Leveraging technology has been key to DUC’s strategy.  The organization began using remote sensing techniques to detect wetlands in 1979.  Since then, DUC has mapped 156 million hectares of Canadian wetlands using satellite imagery and aerial photography.  Today, more than a quarter of DUC’s employees use ESRI software to support operations.  In the future, DUC plans to continue leveraging GIS for wetland mapping and monitoring.  DUC also works to implement tighter integration of its corporate business application with geospatial data and develop more applications based on ArcGIS for its fundraising and conservation programs.

What Would Happen if the Earth Stopped Spinning?

From Witold Fraczek in ESRI’s Applications Prototype Lab

“This map illustrates (the very impossible, but intellectually exciting) scenario of the Earth standing still.  If the Earth stopped spinning, the only remaining force that could affect our oceans is gravity.  Oceanic water would migrate to the polar regions where the Earth’s gravitation forces are strongest create two large polar oceans.  In a few areas, such as the Gulf of Mexico, the ocean’s water would pool to form giant inland seas.


“Following the global ocean shift, a new and enormous continent would form around the equatorial region.  The red line in the image below represents the global divide in hemispherical watersheds of the two great oceans.”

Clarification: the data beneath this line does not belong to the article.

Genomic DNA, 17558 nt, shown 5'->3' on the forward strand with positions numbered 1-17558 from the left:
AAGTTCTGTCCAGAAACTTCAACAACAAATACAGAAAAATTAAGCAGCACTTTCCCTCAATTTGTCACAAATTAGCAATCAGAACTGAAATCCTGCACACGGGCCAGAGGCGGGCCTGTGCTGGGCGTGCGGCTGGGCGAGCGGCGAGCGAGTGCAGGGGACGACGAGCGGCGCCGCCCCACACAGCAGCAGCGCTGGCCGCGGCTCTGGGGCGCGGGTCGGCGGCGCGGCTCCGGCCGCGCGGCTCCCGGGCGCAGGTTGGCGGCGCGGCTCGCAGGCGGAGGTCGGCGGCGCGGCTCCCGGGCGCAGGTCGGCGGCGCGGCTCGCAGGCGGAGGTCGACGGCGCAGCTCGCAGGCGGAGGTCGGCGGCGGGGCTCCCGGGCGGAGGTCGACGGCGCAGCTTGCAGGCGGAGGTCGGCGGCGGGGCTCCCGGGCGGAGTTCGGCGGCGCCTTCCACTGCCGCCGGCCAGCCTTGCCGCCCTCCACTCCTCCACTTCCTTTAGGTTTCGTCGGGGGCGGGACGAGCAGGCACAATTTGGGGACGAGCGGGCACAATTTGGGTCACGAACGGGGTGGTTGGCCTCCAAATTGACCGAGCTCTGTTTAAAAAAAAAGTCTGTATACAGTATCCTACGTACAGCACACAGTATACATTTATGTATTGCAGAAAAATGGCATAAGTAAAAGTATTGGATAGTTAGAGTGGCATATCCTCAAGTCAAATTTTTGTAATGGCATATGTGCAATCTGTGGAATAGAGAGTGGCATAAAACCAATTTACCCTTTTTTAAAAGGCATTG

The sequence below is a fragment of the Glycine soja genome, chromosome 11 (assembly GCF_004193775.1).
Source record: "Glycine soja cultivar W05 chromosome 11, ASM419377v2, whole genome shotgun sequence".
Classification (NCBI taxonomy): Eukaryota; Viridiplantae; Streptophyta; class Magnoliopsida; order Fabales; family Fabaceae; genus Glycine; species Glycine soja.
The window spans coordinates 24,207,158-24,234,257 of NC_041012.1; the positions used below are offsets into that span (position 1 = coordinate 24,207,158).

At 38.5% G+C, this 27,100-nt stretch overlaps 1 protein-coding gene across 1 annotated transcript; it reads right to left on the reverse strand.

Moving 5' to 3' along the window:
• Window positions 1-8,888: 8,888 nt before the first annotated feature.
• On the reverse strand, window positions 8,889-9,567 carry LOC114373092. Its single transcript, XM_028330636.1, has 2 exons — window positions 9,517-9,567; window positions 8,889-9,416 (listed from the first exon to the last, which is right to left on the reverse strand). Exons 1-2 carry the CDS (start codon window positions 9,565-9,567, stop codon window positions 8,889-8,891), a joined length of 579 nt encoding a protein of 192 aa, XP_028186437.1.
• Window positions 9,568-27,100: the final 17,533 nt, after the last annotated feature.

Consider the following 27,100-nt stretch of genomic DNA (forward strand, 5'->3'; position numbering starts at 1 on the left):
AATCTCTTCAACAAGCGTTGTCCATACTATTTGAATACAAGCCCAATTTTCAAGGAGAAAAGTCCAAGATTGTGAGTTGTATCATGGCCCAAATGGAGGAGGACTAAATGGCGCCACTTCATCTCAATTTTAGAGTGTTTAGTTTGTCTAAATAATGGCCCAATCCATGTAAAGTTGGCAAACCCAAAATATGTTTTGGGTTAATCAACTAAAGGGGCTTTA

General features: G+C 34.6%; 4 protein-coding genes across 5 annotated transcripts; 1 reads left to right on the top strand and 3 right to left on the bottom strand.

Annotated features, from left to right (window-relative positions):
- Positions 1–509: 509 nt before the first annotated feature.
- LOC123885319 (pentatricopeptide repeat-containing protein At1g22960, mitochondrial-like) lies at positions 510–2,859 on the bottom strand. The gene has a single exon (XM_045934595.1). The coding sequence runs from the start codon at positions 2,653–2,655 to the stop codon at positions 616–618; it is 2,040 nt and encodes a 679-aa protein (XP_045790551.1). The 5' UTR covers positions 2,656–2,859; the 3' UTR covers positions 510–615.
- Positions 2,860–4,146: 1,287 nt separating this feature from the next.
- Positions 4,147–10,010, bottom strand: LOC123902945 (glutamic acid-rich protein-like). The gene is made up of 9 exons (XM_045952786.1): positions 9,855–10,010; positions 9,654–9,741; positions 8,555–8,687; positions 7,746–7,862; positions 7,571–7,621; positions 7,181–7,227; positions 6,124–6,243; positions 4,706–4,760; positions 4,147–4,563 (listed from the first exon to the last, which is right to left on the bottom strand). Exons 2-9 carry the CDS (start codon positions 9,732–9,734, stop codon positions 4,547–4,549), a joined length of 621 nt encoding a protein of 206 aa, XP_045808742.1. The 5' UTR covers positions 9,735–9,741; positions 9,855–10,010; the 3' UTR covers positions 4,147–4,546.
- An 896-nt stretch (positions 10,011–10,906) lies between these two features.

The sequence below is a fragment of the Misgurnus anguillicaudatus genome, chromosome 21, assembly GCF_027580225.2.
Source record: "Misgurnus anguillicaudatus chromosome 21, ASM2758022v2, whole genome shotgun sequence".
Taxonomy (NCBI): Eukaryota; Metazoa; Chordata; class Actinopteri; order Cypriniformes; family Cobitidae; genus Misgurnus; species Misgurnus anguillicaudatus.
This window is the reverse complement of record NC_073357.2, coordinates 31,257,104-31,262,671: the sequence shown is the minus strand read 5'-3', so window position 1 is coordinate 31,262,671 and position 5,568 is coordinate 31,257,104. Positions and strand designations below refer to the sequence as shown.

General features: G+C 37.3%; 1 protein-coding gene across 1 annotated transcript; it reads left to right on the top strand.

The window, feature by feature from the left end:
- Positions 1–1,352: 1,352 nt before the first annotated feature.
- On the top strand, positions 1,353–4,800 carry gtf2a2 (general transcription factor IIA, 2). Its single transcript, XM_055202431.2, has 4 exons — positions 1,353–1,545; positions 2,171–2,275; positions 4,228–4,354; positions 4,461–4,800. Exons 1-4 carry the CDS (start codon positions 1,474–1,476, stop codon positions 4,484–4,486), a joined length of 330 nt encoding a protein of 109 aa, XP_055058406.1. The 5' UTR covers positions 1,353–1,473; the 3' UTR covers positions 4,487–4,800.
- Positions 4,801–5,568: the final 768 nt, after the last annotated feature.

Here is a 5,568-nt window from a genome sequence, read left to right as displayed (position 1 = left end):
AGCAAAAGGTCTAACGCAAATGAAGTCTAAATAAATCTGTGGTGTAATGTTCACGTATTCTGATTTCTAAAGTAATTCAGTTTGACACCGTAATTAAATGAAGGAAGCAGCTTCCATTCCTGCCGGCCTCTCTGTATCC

California Climate Adaptation Strategy: Draft for Public Discussion

draft_adapation_strategy_300x378“A first-of-its-kind multi-sector strategy to help guide California’s efforts in adapting to climate change impacts is now available for public comment. In cooperation and partnership with multiple state agencies, the 2009 California Climate Adaptation Strategy Discussion Draft summarizes the best known science on climate change impacts in seven specific sectors and provides recommendations on how to manage against those threats. The release of the draft document sets in motion a 45-day public comment period.

“Led by the California Natural Resources Agency, numerous other state agencies were involved in the creation of discussion draft, including Environmental Protection; Business, Transportation and Housing; Health and Human Services; and the Department of Agriculture. The discussion draft focuses on sectors that include: Public Health; Biodiversity and Habitat; Ocean and Coastal Resources; Water Management; Agriculture; Forestry; and Transportation and Energy Infrastructure. The strategy is in direct response to Gov. Schwarzenegger’s November 2008 Executive Order S-13-08 that specifically asked the Natural Resources Agency to identify how state agencies can respond to rising temperatures, changing precipitation patterns, sea level rise, and extreme natural events. As data continues to be developed and collected, the state’s adaptation strategy will be updated to reflect current findings.”